In this blog post I’d like to explain how changes in the make-up of the workforce and tighter financial demands on businesses will drive real changes in how users communicate across the enterprise in 2012, ranging from the social imperative to cloud delivery.

1. The social imperative

For the first time, enterprises now seriously have three different generations working together across the enterprise: the Boomers, Generation X, and Generation Y. They have different user behaviours, and we need to reconcile all of these different habits into a single unified multimedia enterprise communication platform for email, instant messages, video and social networking.

2. BYOD (Bring Your Own Device)

In order to meet the expectations of our mixed generation workforce in 2012 with their different expectations, enterprises need to understand that, alongside existing laptops and desk phones, we are now also encountering the increased consumerisation of the enterprise, and therefore need the network to be able to deal with any device, from smartphones to tablets. Enterprises need to deliver the same user experience regardless of which device is chosen.

3. Creating mashup applications

Business, customer service and unified communications applications are still siloed and are often run independently from one another. Users need to be able to manage these multiple applications through a single unified interface, ensuring that they interact with one another and providing the user with a consistent experience over any device.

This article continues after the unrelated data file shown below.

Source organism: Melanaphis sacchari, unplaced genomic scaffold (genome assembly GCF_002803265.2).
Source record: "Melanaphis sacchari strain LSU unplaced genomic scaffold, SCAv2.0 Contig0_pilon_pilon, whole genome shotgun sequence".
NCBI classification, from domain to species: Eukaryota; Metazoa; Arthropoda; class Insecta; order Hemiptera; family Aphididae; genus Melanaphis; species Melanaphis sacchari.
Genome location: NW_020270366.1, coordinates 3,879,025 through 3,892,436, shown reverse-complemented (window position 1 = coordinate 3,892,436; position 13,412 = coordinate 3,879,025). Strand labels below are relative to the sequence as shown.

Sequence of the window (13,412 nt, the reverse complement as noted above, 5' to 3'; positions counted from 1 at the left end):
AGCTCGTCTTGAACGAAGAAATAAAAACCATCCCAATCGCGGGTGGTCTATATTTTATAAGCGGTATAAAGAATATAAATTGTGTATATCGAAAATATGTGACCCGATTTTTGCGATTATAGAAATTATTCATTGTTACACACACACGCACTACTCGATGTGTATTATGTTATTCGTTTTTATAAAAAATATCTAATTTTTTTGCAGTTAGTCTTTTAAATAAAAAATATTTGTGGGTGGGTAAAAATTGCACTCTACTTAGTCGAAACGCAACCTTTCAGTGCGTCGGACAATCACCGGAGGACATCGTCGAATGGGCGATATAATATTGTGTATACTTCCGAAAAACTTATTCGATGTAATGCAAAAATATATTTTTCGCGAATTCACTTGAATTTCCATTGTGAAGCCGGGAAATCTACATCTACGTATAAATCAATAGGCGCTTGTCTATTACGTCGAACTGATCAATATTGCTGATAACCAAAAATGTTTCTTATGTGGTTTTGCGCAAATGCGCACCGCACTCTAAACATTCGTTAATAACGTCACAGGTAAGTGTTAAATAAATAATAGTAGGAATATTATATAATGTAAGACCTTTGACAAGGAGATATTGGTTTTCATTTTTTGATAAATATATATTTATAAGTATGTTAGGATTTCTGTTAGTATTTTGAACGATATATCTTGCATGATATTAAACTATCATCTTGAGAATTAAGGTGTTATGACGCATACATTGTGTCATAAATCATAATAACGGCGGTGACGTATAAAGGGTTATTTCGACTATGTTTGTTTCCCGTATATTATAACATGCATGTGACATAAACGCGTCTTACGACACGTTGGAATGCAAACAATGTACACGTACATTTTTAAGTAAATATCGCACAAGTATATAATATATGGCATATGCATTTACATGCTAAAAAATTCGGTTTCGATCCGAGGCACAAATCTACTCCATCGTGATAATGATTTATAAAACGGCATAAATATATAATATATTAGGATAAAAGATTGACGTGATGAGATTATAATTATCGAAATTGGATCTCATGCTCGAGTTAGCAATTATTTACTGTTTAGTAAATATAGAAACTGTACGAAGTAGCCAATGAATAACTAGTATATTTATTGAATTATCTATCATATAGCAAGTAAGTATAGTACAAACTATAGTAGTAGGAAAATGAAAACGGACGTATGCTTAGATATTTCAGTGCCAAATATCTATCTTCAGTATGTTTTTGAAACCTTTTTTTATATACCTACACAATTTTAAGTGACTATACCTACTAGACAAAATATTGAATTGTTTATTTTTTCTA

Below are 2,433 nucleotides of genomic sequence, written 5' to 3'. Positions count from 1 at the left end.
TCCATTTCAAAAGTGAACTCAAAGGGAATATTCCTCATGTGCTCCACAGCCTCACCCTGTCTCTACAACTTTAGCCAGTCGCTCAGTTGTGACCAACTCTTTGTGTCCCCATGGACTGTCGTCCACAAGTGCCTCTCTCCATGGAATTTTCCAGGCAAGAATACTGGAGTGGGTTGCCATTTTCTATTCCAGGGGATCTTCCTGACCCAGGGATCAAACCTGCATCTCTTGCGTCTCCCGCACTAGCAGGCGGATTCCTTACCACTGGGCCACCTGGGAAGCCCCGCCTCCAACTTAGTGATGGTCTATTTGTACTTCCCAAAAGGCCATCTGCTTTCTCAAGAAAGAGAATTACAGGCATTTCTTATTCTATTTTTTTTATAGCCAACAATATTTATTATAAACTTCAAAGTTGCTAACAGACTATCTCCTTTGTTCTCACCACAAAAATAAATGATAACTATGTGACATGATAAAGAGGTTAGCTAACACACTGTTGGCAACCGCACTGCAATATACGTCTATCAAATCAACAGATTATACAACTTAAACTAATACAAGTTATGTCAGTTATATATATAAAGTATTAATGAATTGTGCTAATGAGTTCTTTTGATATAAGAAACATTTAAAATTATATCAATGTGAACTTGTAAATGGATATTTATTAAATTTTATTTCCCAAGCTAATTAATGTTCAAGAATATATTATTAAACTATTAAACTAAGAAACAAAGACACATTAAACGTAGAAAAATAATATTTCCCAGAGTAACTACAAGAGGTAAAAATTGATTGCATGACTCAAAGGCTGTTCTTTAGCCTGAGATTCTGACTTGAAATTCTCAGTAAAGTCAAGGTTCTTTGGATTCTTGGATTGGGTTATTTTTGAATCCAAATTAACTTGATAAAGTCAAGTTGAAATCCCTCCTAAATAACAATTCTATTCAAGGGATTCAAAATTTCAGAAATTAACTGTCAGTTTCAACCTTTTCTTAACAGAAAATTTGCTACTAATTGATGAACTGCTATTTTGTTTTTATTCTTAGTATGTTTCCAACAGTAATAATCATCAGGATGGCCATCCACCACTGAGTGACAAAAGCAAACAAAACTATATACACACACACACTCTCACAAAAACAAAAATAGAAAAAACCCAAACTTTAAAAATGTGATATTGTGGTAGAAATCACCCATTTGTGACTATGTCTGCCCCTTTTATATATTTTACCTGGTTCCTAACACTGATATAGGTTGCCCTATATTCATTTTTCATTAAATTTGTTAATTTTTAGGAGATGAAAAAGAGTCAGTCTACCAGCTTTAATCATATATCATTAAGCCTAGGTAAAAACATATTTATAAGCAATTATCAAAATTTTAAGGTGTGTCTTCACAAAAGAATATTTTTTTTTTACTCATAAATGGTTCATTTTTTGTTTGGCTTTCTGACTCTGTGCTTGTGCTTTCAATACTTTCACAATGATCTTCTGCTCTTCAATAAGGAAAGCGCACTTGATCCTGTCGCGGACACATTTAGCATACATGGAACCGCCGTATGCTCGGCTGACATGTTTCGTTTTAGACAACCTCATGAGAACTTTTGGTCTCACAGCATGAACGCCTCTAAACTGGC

4. Convergence

All this means that enterprises will have to start moving to a more converged architecture for both network and application deployment, to deliver any application over any network, and do so through any of the user’s devices.

5. Deployment and the inevitable shift to cloud

The need to improve the overall user experience – based on any application on any network using any device – combined with the need for enterprises to shift to more cost effective costs models is moving enterprises towards the cloud-based Opex model as well as the Capex model for financing IT purchases. And this will inevitably change the specification of their communications infrastructure. Network infrastructure providers have to be able to provide organisations with the technical and commercial support to deploy communication solutions in any model they want – on-site, hosted, outsourced, or any combination of these.